How many times have you heard a parent say that the moment they set foot into a school they knew it was the one for their child?
It is true, while the facts and figures do play a part in the decision making process, oftentimes, when parents have shortlisted their top 3 schools, the decision comes down to gut feelings and intuition.
So no amount of information you gather online or from brochures could aid you in your search for an international school like walking into a school and glimpsing what goes on behind those doors (learn more about "What to Look for in an International School Campus").
After all, you are not simply paying for a product but rather a service and the human element is really important so you have to make it a point to speak to the people who work at the school – the academic staff, the admissions team, CCA providers etc. – and get an impression of what the children who already attend the school are like and what a day in their life looks likes.
What better way to do that than at an open house?
An international school (find out "What is an International School") open house is when a school throws open its doors for a couple of hours to welcome any interested families scouting for schools, with the intention of providing all the information and access the families need to make the right pick for their children.
A typical open house format often includes the following:
- Introduction to the school from the principal, vice-principal or another academic head
- Explanation of the curriculum
- Overview of key offerings: curriculum, subjects, languages, co-curricular activities, learning support programmes etc.
- Question & Answer session
- Campus tour and a chance to see what goes on in the classes
- Chance to get council from academic team and admissions team
What to do to prepare for an open house?
To get the most out of an open house visit, prepare ahead of time and set clear intentions for what you want to look out for. If you are struggling with this, take a step back and think about whether you have a concrete idea of what an ideal school for your child would look like or visit this page to get help with that!
If the programme flow of the open house does not sufficiently address your objectives, make additional requests ahead of time. For instance, if there is somebody specific you would like to meet such as the Head of Learning Support or the school counsellor, or if you are particularly interested in visiting a facility that you are not sure will be covered in the tour or need a private consultation with the admissions team.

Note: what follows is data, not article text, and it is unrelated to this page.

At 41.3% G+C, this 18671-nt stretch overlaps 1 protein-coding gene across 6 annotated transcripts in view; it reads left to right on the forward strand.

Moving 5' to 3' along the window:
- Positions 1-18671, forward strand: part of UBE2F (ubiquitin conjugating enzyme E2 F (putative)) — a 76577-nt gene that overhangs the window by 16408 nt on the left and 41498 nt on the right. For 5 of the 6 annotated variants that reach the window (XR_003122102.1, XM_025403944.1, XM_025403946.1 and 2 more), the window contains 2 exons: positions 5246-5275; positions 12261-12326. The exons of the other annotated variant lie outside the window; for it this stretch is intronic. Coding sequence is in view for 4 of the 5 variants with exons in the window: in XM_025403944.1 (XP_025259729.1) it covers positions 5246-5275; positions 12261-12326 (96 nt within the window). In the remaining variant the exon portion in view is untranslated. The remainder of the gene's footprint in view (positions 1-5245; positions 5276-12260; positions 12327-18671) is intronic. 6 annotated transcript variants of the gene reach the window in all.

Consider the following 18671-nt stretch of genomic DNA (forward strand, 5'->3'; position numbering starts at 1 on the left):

It also helps to write down all the questions you have that you cannot find information about on the school website or brochures. Some broad categories to think about are curriculum, languages, learning support, co-curricular activities, admissions requirements, operational matters such as bus routes.
Should you bring your child to an open house?
It is definitely a good idea to bring your children along to open houses regardless of age. Let them roam the campus during the tours, let them ask their questions and observe what their peers are doing. On your part, watch out for verbal and non-verbal cues from them on how they feel about being in the space. If your children are old enough, ask them to share their honest feedback on what they liked, disliked and what are some concerns they have.
Most schools are prepared to host children during open houses and have age-specific activities planned to keep them well-engaged so you will not have to worry too much about the kids being in the way of your agenda.
What happens if I cannot attend an open house?
Schools are usually open to receiving interested families on other days and providing personalised campus tours (Do you know what to look out for in an international school campus?). This could be an alternative to visiting a school during an open house. While you might not have the perks of meeting a variety of academic staff, admissions staff, CCA providers etc. in the same room at the same time, or learning new information through the enquiry and questions, you might not have thought about, raised by other parents, it will still be a great opportunity for you to get an impression of the school before you make your decision.